Erich Fromm’s understanding and articulation of God is far removed from the theistic and mystical expression of Buber. Fromm’s theology is informed by an obvious post-enlightenment humanism. His humanism not only stands irreconcilable to Buber’s Chasidic-laden encounter with “God-The Eternal Thou,” but it is also quite incompatible with his own background and upbringing within Orthodox Judaism. Fromm dedicated himself to rational solutions to the world’s political predicaments. Perhaps this dedication to rationality was a result of his Jewish experience(s) of the irrationality of humanity leading up to and during WWII? Perhaps. At any rate, “one of his major concerns was how to deal with human isolation, feelings of insignificance, and doubt about the meaning of life” (ibid 119). Fromm, in other words, was very dedicated to the articulation of and the provision for human needs. Religion, according to Fromm, fulfilled specific human needs. He did differentiate, however, between what he referred to as two types of religion: “authoritarian” and “humanistic”. A humanistic religion, obviously, was the superior in Fromm’s understanding. God, in a humanistic expression, is mere symbol, or an idea constructed upon humanity’s greatest ideal, if God is anything at all. Consequently, God is not reality apart from humanity’s cognitive symbolism. God, in other words, does not exist apart from humanity’s thought of it. Logically, therefore, God does not share a relationship with/to the world or its inhabitants, save the ideal formed in the mind. There are none chosen, or saved, by this God. God is merely that which pushes humanity toward self-improvement, justice, and authentic relationship.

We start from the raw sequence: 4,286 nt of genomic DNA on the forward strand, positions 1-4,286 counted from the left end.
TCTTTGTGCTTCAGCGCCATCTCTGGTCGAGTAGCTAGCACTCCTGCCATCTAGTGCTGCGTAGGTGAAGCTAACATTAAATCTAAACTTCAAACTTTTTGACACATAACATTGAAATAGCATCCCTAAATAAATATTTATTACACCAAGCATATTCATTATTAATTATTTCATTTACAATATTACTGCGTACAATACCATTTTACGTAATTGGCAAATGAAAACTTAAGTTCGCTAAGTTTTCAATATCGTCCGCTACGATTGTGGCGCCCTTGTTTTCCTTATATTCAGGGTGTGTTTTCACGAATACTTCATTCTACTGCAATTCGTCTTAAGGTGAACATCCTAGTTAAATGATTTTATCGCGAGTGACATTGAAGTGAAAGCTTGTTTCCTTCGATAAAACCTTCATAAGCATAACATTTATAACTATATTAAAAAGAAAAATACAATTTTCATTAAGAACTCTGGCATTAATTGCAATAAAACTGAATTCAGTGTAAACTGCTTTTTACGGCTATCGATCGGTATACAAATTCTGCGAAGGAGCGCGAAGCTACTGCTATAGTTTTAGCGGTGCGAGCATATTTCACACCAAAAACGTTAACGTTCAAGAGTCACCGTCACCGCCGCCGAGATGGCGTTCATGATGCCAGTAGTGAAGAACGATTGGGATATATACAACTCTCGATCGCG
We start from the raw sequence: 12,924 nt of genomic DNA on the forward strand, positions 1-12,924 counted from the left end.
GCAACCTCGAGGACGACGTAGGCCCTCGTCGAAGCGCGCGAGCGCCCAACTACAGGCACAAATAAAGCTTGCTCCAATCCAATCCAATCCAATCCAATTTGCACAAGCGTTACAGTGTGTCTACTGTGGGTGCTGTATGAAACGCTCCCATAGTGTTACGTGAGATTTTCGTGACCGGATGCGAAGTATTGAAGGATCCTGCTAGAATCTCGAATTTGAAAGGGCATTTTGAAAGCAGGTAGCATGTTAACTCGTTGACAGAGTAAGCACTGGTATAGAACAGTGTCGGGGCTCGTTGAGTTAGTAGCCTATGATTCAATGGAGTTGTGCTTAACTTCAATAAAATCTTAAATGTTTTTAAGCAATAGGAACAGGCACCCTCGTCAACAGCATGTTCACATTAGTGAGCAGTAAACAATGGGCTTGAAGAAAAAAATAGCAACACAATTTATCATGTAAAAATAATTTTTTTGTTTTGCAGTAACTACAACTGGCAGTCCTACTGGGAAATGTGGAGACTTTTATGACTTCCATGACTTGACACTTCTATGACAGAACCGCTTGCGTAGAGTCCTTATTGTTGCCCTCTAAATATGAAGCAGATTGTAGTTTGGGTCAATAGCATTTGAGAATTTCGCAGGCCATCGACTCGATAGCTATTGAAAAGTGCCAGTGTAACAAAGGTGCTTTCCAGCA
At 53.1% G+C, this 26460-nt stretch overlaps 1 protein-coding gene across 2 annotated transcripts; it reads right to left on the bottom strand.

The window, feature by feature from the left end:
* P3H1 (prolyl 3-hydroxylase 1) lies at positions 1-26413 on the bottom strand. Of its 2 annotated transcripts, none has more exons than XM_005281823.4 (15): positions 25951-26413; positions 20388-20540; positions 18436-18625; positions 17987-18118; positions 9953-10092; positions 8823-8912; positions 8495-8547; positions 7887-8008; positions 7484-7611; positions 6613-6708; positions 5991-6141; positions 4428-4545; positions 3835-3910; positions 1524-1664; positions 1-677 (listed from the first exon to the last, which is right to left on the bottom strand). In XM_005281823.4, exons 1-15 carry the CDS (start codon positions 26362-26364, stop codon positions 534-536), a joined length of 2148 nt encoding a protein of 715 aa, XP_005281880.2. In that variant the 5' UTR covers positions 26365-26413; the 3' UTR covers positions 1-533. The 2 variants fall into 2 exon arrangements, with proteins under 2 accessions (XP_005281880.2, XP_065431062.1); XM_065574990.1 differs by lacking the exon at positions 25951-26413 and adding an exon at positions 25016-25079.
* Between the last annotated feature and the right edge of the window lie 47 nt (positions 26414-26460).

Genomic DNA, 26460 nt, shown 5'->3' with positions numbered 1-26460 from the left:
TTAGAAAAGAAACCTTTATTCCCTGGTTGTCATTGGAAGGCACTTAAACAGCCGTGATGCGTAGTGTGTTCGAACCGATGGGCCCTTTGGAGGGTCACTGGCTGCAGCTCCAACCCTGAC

My own theology diverges from both Buber and Fromm. I do have a deep, deep appreciation for Buber’s articulation of the authenticity of the “I-Thou” experience. In fact, I would say my faith-practice is founded upon this very articulation. My attraction to intentional incarnational missions has more to do with authentic relationships with people who do not know Christ than it does anything else. I agree with Buber: God is authentically experienced in relationships shared with those who are not frivolously objectified. God is not an object, as are not people. So, I agree that God cannot be defined, but met. So, I do find a bit of theological convergence between myself and Buber; now, as concerns Fromm: I find zero convergence. Fromm’s humanism is a dead end for me. I have tried to find something of value in post-enlightenment humanism, but have not. I say this as one who has found in Christianity all that post-enlightenment humanism beneficially offers humanity, as concerns social and political needs. Christianity does not, however, stop at social and political needs. It indeed satisfies these needs, as well as any humanism ever could, and then moves beyond the limited scope of such satisfaction by addressing and satisfying many other needs too. So, I am forced to question this post-enlightenment humanism at every occasion, as a result of its willing imposition of detrimental limit and the subsequent discarding of the God-Who-Is-There. I can’t embrace such obvious limitations. My own theological position can be summarized in a short sentence: I believe in God as He was revealed by Jesus of Nazareth. Obviously, this is an expressed departure from Buber and Fromm’s Jewish theologies. I suppose this characteristic is what makes them Jewish and me Christian. The point, however, is not blind agreement, but open and willing dialogue with the “other.” So, I suppose that makes Buber the winner!
I wonder what it would be like if humanity would/could begin to actually see God in divergent dialogue shared with “un-like others?” I wonder … I mean, we wont agree all the time, but is God somewhere there … in the discussion? I’m willing to say yes. It’s all about the conversation.
Work Cited: Rifat Sonsino, and Syme, Daniel. “Finding God: Selected Responses.” New York: UAHC Press, 2002.